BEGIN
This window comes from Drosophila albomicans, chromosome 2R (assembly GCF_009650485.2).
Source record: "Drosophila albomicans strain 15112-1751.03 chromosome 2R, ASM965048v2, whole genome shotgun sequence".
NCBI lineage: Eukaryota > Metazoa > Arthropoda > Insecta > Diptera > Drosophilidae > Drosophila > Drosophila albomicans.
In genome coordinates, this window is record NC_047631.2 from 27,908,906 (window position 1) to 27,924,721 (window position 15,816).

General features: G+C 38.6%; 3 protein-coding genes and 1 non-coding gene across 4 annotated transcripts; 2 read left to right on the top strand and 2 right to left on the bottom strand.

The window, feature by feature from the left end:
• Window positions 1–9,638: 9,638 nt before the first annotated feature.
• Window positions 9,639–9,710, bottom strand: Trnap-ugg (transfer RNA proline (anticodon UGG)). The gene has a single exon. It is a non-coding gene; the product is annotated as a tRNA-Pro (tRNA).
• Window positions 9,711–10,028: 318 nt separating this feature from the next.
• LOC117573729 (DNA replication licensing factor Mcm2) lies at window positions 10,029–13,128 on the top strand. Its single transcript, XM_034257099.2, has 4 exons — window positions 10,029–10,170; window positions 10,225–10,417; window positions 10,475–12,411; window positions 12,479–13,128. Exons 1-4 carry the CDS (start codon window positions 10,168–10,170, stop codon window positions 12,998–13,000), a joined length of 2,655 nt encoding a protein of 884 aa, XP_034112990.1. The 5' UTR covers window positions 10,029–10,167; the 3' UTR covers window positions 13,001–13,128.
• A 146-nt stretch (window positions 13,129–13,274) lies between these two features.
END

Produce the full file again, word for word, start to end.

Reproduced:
This window comes from Drosophila albomicans, chromosome 2R (assembly GCF_009650485.2).
Source record: "Drosophila albomicans strain 15112-1751.03 chromosome 2R, ASM965048v2, whole genome shotgun sequence".
NCBI lineage: Eukaryota > Metazoa > Arthropoda > Insecta > Diptera > Drosophilidae > Drosophila > Drosophila albomicans.
In genome coordinates, this window is record NC_047631.2 from 27,908,906 (window position 1) to 27,924,721 (window position 15,816).

General features: G+C 38.6%; 3 protein-coding genes and 1 non-coding gene across 4 annotated transcripts; 2 read left to right on the top strand and 2 right to left on the bottom strand.

The window, feature by feature from the left end:
• Window positions 1–9,638: 9,638 nt before the first annotated feature.
• Window positions 9,639–9,710, bottom strand: Trnap-ugg (transfer RNA proline (anticodon UGG)). The gene has a single exon. It is a non-coding gene; the product is annotated as a tRNA-Pro (tRNA).
• Window positions 9,711–10,028: 318 nt separating this feature from the next.
• LOC117573729 (DNA replication licensing factor Mcm2) lies at window positions 10,029–13,128 on the top strand. Its single transcript, XM_034257099.2, has 4 exons — window positions 10,029–10,170; window positions 10,225–10,417; window positions 10,475–12,411; window positions 12,479–13,128. Exons 1-4 carry the CDS (start codon window positions 10,168–10,170, stop codon window positions 12,998–13,000), a joined length of 2,655 nt encoding a protein of 884 aa, XP_034112990.1. The 5' UTR covers window positions 10,029–10,167; the 3' UTR covers window positions 13,001–13,128.
• A 146-nt stretch (window positions 13,129–13,274) lies between these two features.